How Insurance Companies Affect Auto Accident Claims
Multiple parties play significant roles in your auto accident claim. The defendant's insurance company has some of the biggest roles. Below are some ways insurance companies affect auto accident claims.
They Provide Auto Insurance Adjusters
Many people resolve their auto accident claims outside the courtroom. If you have a claim against an insured defendant, you will negotiate with their insurance company and (hopefully) settle your case without a lawsuit. The insurance company's adjuster will be your negotiation partner.
Insurance companies have experienced adjusters who know how to lower their employer's payouts. The adjuster probably knows more about auto accident claims than you do. That means you have your work cut out to get a good settlement. For example, you should know that the adjuster's initial offer is unlikely to be their final one and demand a higher settlement.
They Pay for Top Defense Teams
You have the right to file a lawsuit if the adjuster's final offer doesn't satisfy you. If you do, expect the insurance company to hire the best defense team. Attorneys, expert witnesses, and private investigators are some people to expect from the insurance company's defense team. Insurance companies have pre-vetted professionals for such cases.
Any auto accident lawyer will advise you against going up against an insurance company's defense team without assembling a team on your own. Hire an attorney and let them assemble a team to prosecute your case. After all, many auto accident lawyers handle cases on a contingency basis, meaning you don't pay if they don't win your settlement.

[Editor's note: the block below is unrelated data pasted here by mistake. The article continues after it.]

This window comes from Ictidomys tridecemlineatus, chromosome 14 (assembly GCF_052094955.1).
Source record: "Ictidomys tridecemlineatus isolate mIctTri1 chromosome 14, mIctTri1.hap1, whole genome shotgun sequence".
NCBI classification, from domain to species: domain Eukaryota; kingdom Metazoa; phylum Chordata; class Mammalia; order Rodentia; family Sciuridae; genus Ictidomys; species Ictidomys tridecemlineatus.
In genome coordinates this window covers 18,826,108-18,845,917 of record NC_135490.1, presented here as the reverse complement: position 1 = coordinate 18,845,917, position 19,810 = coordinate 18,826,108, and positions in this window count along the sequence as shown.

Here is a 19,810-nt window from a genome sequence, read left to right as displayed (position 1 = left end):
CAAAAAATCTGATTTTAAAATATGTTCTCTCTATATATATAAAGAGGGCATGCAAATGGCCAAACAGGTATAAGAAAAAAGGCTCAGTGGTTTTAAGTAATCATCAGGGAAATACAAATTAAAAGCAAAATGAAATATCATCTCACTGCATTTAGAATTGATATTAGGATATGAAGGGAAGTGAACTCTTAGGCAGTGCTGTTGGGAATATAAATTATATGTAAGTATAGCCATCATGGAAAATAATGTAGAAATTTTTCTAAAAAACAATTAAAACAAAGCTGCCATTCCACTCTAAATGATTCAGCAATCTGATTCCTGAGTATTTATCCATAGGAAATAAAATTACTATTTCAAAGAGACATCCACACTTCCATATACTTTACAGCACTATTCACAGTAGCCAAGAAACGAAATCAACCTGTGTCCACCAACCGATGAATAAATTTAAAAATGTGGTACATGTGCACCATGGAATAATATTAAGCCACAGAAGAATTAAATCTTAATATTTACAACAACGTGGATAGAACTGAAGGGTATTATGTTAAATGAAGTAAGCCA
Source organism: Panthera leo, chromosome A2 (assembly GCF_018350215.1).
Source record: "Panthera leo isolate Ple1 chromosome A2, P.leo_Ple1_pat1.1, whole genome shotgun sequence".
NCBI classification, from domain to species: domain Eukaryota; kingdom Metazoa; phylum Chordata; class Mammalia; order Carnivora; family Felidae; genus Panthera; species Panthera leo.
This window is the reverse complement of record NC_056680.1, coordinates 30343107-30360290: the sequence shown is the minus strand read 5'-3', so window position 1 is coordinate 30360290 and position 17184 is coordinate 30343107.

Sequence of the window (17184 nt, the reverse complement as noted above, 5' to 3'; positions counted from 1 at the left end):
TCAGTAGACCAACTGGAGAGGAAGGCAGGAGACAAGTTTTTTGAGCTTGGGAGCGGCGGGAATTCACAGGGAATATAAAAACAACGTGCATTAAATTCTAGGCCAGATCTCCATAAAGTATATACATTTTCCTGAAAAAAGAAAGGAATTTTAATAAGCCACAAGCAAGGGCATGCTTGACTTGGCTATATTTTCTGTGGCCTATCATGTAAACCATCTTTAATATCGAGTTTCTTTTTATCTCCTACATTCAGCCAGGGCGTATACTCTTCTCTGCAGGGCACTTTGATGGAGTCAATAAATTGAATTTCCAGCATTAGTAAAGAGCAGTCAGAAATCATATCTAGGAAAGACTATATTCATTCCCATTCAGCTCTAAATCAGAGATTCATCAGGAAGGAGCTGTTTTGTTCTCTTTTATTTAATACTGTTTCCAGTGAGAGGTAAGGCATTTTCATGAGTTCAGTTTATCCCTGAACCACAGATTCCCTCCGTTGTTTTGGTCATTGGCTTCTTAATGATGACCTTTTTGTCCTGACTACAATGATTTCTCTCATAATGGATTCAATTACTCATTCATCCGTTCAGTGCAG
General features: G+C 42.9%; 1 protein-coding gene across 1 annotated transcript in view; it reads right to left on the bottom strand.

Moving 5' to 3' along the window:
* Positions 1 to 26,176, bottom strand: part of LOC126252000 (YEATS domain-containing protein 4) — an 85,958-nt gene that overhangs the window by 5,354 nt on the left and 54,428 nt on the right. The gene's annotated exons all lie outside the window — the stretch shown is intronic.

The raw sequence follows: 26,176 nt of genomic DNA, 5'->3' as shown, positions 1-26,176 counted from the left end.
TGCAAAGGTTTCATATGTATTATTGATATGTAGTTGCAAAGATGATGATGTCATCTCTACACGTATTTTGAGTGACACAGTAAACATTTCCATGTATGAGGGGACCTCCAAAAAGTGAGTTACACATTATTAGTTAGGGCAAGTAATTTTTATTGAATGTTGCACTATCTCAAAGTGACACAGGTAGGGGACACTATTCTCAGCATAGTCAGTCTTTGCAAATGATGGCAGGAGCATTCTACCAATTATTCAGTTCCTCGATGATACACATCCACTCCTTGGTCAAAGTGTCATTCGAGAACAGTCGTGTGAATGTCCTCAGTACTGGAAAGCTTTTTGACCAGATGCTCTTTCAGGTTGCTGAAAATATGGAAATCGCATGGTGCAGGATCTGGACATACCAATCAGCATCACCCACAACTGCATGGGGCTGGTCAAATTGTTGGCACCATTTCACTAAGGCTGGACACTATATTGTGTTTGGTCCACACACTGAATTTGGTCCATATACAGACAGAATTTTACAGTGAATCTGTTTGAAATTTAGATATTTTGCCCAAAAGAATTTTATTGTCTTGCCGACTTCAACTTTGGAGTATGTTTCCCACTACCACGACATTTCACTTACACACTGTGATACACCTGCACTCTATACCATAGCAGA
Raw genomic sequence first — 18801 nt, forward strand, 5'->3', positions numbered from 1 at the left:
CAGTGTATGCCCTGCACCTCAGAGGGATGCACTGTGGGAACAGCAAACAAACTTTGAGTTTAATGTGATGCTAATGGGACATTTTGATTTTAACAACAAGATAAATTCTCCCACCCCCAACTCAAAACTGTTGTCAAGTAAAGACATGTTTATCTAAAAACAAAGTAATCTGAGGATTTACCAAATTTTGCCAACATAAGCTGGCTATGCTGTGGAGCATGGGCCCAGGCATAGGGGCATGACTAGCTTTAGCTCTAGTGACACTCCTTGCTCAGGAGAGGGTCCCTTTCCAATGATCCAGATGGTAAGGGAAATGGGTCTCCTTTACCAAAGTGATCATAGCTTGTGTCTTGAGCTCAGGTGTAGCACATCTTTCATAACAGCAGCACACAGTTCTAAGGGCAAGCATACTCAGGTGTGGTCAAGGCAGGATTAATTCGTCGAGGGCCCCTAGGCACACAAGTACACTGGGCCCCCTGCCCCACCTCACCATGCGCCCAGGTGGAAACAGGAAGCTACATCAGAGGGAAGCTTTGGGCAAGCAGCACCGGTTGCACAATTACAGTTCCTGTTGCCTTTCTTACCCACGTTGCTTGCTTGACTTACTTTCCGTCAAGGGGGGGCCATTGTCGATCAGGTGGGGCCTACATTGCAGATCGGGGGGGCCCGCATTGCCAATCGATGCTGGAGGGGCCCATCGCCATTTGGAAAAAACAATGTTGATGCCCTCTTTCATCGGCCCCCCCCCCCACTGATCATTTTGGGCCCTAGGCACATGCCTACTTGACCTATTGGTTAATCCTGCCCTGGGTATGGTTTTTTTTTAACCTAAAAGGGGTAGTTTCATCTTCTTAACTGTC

They Determine the Maximum Payout
Many auto accident defendants don't pay settlement or judgment fees out of pocket. The defendant's insurance coverage pays your award if you prevail during negotiations or with your lawsuit. The insurance companies' involvement limits how much you can receive for your damages.
Consider a case where your auto accident damages total $100,000, but the defendant's coverage limit is only $50,000. Unless the defendant has valuable assets to pay for the difference, you will only get $50,000 from the insurance company, even if the court awards you the full $100,000.
Thus, the onus is on you to include all the defendants in your case to maximize your award. For example, in case of a drunk-driving accident, you might have a case against the driver, car owner, and establishment that sold alcohol to the driver. A claim against all three maximizes your chances of full recovery.
To learn more, contact an auto accident attorney in your area.